What to Know About Appealing your Property Tax

Posted by Daniel Jones on Apr 26, 2021 8:30:00 AM

Residents in Metropolitan Atlanta counties face a kind of double-edged sword when it comes to home values. Property values have risen by 5.6% over the past year, and are currently projected to increase by another 9.8% in the coming 12 months, according to the Atlanta Business Journal. In terms of investment, that's good news, but the 49% increase in home values over the past five years has created a corresponding tax burden for some homeowners.

Taxpayers have the right to contest the assessed value assigned to their property, but an appeal must typically be filed within 45 days of the receipt of the tax assessment notice. 

Appealing your Property Tax

The property tax rate is set annually by each country's governing board. Based on values assigned to individual properties by the county's tax assessment officials, bills are then issued to each owner. Property owners must adhere to defined guidelines to file an appeal and request a reassessment. Each county has a specified procedure that must be followed, and the steps can be confusing and time-consuming.

It is important to note that homeowners have the right to request a review of the property's valuation, but they may not request that the tax rate be adjusted for a specific property. The median tax rate for all Georgia counties is .83% of the property's assessed value, but that can vary widely from one county to another. The way assessments are determined also varies. In Cobb County, for example, property tax is assessed at 40% of fair market value, with an average tax bill of $1,665. Fulton County holds the distinction of collecting the highest property tax rate in the state, with an average levy of $2,733, or 1.08% of median home value. For purposes of comparison, the average property tax bill in DeKalb County is $1,977, and $1,950 in Gwinnett County.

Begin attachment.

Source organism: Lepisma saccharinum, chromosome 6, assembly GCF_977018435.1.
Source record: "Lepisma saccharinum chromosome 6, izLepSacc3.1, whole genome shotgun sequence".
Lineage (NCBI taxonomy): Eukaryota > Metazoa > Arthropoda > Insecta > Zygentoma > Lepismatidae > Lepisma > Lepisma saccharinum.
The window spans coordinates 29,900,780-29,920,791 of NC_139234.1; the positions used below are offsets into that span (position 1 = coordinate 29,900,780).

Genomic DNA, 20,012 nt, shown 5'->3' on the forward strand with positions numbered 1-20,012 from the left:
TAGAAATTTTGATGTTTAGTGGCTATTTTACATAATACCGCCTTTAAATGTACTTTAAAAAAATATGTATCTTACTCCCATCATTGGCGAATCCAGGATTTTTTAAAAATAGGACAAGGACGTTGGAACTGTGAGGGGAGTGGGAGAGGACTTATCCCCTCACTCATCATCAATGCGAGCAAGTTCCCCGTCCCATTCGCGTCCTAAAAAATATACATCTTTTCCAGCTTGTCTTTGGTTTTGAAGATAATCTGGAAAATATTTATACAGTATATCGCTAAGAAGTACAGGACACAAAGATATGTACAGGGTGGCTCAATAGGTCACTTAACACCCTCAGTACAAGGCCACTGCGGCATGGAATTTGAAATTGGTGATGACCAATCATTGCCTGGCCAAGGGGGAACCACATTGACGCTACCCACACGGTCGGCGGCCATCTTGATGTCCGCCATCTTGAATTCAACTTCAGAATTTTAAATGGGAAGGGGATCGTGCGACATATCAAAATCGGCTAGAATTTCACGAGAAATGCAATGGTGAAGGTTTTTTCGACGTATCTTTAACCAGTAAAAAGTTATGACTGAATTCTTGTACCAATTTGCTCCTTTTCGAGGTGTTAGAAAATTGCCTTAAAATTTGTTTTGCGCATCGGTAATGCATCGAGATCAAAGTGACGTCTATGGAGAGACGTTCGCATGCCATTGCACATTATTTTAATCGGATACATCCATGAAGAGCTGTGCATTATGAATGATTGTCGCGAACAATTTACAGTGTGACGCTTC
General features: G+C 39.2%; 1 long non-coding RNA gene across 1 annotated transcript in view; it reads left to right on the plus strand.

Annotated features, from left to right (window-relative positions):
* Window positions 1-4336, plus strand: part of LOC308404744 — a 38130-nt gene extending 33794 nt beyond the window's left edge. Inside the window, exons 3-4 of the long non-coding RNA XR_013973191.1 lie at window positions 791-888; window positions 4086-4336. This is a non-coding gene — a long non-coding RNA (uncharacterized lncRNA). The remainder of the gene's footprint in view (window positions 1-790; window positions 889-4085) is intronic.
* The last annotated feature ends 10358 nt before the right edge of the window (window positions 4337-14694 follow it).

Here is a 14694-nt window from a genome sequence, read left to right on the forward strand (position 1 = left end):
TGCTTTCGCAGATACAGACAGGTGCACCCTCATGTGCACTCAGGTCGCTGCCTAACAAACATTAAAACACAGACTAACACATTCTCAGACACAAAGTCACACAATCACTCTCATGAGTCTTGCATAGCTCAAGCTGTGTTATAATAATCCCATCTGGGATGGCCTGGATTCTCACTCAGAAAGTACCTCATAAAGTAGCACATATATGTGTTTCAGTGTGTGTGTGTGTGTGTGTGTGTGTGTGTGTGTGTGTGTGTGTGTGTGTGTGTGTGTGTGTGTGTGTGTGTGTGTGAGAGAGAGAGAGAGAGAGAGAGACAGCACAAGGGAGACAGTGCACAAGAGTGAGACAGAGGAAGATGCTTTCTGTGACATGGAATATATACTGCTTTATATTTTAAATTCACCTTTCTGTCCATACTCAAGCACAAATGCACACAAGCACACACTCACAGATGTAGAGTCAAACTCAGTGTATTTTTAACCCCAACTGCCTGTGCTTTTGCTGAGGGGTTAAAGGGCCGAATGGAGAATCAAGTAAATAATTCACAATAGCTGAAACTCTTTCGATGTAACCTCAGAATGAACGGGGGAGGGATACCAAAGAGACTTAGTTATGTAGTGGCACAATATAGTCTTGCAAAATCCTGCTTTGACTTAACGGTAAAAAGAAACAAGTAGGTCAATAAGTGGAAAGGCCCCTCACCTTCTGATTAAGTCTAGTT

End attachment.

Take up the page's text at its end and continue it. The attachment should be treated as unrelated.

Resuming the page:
Gwinnett and other counties use a complicated formula to calculate the tax. Taxpayers are allowed to protest the taxable value for a variety of reasons, including a simple assertion that the assessment is set too high and is not in line with other area homes. An appeal may be based on a combination of factors that commonly include a comparison of the values assigned to similar properties, a contention that a portion of the property is not actually taxable, or to take advantage of an authorized exemption. Some counties also allow owners to lock in a value for the succeeding two years, even though an adjustment might not be approved for the contested tax assessment.  

It can be financially worthwhile to seek professional advice if you feel your current tax bill is too high, or if the increase over last year's tax constitutes undue hardship. Choose a property tax consultant who is familiar not only with your county's procedures, but also with the current home values in your area, and don't hesitate to contact us for information about how to contest property taxes.




Topics: Appealing your Property Tax

property tax appeals

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